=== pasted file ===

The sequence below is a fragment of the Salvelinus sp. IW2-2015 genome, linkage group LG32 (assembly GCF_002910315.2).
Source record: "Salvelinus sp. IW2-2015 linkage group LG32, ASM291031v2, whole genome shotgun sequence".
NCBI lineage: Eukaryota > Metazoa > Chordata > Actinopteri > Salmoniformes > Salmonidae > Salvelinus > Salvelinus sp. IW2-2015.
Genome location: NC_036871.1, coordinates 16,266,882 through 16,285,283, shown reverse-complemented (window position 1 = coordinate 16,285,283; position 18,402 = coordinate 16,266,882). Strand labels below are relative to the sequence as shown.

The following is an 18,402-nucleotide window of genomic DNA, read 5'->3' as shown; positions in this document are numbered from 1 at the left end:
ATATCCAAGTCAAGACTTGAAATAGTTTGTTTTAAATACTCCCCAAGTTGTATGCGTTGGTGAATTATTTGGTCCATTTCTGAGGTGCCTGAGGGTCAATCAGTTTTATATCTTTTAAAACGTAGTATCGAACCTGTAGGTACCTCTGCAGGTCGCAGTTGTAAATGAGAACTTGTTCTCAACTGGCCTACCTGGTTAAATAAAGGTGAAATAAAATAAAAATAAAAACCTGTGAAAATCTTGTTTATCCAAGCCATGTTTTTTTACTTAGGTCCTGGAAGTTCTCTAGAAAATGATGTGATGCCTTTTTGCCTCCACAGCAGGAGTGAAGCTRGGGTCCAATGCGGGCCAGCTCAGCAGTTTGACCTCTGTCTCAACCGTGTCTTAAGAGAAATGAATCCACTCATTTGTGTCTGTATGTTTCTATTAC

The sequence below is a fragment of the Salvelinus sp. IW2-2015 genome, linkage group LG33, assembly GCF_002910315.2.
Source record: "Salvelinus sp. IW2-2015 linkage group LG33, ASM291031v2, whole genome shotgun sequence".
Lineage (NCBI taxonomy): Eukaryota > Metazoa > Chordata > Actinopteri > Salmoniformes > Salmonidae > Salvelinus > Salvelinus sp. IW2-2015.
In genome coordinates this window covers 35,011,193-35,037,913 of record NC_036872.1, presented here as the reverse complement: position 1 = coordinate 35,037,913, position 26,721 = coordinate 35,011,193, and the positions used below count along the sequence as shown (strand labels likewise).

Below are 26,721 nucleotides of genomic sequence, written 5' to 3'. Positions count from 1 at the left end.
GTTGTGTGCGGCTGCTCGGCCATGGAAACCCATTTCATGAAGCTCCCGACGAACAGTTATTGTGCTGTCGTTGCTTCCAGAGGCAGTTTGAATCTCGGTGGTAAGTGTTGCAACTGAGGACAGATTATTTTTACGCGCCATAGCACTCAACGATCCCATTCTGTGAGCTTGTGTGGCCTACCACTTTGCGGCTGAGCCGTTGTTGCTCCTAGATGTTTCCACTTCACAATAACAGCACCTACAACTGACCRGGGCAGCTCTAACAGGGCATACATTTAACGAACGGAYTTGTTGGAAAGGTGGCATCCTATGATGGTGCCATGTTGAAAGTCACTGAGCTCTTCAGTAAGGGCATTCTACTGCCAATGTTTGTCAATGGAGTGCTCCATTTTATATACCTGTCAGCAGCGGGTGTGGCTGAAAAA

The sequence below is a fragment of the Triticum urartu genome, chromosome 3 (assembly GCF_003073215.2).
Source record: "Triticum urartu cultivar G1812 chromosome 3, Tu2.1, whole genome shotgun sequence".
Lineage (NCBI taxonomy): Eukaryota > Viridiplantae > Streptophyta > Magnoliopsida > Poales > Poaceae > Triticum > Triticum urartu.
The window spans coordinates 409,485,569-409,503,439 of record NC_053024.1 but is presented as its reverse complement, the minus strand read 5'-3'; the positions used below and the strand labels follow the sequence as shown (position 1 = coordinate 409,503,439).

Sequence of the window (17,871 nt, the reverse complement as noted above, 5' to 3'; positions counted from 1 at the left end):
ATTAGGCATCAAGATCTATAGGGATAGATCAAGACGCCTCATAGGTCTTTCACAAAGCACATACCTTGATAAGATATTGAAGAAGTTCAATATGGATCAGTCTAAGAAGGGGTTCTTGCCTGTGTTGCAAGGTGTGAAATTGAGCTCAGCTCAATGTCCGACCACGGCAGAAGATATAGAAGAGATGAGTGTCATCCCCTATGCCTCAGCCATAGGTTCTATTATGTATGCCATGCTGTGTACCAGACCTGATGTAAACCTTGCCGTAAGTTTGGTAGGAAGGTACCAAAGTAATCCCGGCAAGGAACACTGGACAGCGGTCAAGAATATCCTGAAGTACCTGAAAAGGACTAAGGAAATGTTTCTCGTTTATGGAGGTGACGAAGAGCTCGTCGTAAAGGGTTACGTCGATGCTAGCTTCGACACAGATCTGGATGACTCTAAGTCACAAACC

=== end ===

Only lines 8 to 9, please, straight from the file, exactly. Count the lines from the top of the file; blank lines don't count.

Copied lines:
Source record: "Salvelinus sp. IW2-2015 linkage group LG33, ASM291031v2, whole genome shotgun sequence".
Lineage (NCBI taxonomy): Eukaryota > Metazoa > Chordata > Actinopteri > Salmoniformes > Salmonidae > Salvelinus > Salvelinus sp. IW2-2015.